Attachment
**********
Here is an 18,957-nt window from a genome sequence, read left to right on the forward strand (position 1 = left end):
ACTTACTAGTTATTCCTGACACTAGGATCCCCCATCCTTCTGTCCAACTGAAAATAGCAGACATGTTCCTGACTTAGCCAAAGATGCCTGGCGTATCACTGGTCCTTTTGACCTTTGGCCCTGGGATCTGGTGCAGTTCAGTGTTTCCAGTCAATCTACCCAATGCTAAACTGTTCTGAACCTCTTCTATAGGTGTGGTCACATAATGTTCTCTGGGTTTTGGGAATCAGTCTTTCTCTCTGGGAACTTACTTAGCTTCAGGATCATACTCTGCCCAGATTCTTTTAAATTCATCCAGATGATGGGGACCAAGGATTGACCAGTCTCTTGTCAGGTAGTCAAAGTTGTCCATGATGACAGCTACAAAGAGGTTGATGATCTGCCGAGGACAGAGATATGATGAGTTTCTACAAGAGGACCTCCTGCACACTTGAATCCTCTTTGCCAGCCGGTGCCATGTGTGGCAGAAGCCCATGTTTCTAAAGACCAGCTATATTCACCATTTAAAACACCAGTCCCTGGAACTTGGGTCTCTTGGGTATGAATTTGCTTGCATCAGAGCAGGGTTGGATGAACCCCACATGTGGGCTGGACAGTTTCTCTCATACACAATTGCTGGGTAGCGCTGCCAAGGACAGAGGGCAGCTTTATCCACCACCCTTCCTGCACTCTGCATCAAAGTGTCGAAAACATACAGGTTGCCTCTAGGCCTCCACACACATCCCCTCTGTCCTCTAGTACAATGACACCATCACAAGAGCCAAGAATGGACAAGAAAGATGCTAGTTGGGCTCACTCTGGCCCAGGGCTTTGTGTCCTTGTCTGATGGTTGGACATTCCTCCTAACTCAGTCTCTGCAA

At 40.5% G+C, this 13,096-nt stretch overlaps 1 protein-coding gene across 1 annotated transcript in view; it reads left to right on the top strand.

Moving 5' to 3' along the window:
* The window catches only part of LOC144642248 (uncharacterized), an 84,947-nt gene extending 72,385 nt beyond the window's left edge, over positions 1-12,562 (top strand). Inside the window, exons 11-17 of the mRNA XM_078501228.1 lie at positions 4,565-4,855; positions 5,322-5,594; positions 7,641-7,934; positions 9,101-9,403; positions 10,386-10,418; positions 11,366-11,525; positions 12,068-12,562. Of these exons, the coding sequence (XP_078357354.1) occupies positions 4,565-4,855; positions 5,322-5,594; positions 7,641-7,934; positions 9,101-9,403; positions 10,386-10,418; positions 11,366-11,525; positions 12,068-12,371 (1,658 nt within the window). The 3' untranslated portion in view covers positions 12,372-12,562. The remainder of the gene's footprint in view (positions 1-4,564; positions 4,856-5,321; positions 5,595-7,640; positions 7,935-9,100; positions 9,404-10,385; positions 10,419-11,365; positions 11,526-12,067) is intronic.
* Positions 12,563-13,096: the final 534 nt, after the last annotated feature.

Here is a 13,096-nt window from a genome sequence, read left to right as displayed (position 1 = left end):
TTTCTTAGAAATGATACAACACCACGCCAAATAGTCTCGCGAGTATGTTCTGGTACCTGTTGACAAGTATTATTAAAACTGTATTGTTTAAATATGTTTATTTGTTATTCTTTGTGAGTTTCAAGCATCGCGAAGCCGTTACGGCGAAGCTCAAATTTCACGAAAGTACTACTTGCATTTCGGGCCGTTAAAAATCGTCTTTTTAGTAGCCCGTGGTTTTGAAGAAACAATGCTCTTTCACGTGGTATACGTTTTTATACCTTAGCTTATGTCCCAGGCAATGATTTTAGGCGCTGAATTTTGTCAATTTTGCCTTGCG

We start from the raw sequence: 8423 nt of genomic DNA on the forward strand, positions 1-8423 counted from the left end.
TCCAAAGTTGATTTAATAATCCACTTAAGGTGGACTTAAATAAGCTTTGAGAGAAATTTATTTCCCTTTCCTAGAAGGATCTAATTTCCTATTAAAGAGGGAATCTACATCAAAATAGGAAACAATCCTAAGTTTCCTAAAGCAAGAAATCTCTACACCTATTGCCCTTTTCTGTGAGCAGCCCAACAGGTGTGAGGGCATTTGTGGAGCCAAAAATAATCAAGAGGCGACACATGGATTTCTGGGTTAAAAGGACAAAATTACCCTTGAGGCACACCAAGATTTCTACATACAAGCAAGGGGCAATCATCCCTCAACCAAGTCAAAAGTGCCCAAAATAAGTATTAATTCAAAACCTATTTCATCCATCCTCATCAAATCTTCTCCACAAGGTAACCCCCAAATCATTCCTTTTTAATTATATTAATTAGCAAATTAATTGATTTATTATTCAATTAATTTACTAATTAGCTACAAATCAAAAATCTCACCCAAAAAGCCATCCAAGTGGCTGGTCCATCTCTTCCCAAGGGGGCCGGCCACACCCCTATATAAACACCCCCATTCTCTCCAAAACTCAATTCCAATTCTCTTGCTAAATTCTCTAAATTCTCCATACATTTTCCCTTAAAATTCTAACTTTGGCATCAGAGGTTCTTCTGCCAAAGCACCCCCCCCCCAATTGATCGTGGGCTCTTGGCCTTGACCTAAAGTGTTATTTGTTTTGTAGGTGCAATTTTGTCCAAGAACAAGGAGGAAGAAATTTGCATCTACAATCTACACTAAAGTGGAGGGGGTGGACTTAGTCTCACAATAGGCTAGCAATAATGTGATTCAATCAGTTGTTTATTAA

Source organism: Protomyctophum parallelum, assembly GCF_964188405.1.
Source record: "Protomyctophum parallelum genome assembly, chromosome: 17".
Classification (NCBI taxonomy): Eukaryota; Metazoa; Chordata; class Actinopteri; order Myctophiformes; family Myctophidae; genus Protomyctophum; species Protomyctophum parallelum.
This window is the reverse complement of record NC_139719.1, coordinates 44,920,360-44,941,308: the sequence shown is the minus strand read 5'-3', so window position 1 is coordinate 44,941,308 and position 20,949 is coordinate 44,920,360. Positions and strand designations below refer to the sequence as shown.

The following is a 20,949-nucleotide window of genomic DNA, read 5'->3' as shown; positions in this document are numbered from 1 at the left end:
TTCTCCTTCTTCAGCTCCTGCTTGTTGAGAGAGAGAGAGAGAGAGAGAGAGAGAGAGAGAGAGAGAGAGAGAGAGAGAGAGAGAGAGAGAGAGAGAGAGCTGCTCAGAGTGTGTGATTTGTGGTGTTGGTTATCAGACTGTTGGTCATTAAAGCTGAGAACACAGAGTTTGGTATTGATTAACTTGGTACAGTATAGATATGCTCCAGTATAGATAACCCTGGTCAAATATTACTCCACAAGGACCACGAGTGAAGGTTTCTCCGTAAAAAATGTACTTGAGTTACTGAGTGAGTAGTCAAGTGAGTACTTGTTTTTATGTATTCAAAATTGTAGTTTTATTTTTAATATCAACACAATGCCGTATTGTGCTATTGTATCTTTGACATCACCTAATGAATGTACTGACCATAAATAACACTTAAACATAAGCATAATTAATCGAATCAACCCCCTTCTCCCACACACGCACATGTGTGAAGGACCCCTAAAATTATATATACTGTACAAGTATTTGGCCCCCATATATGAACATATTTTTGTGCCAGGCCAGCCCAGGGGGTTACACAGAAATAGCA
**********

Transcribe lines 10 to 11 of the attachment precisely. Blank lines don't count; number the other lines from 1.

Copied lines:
TCCAAAGTTGATTTAATAATCCACTTAAGGTGGACTTAAATAAGCTTTGAGAGAAATTTATTTCCCTTTCCTAGAAGGATCTAATTTCCTATTAAAGAGGGAATCTACATCAAAATAGGAAACAATCCTAAGTTTCCTAAAGCAAGAAATCTCTACACCTATTGCCCTTTTCTGTGAGCAGCCCAACAGGTGTGAGGGCATTTGTGGAGCCAAAAATAATCAAGAGGCGACACATGGATTTCTGGGTTAAAAGGACAAAATTACCCTTGAGGCACACCAAGATTTCTACATACAAGCAAGGGGCAATCATCCCTCAACCAAGTCAAAAGTGCCCAAAATAAGTATTAATTCAAAACCTATTTCATCCATCCTCATCAAATCTTCTCCACAAGGTAACCCCCAAATCATTCCTTTTTAATTATATTAATTAGCAAATTAATTGATTTATTATTCAATTAATTTACTAATTAGCTACAAATCAAAAATCTCACCCAAAAAGCCATCCAAGTGGCTGGTCCATCTCTTCCCAAGGGGGCCGGCCACACCCCTATATAAACACCCCCATTCTCTCCAAAACTCAATTCCAATTCTCTTGCTAAATTCTCTAAATTCTCCATACATTTTCCCTTAAAATTCTAACTTTGGCATCAGAGGTTCTTCTGCCAAAGCACCCCCCCCCCAATTGATCGTGGGCTCTTGGCCTTGACCTAAAGTGTTATTTGTTTTGTAGGTGCAATTTTGTCCAAGAACAAGGAGGAAGAAATTTGCATCTACAATCTACACTAAAGTGGAGGGGGTGGACTTAGTCTCACAATAGGCTAGCAATAATGTGATTCAATCAGTTGTTTATTAA

Source organism: Protomyctophum parallelum, assembly GCF_964188405.1.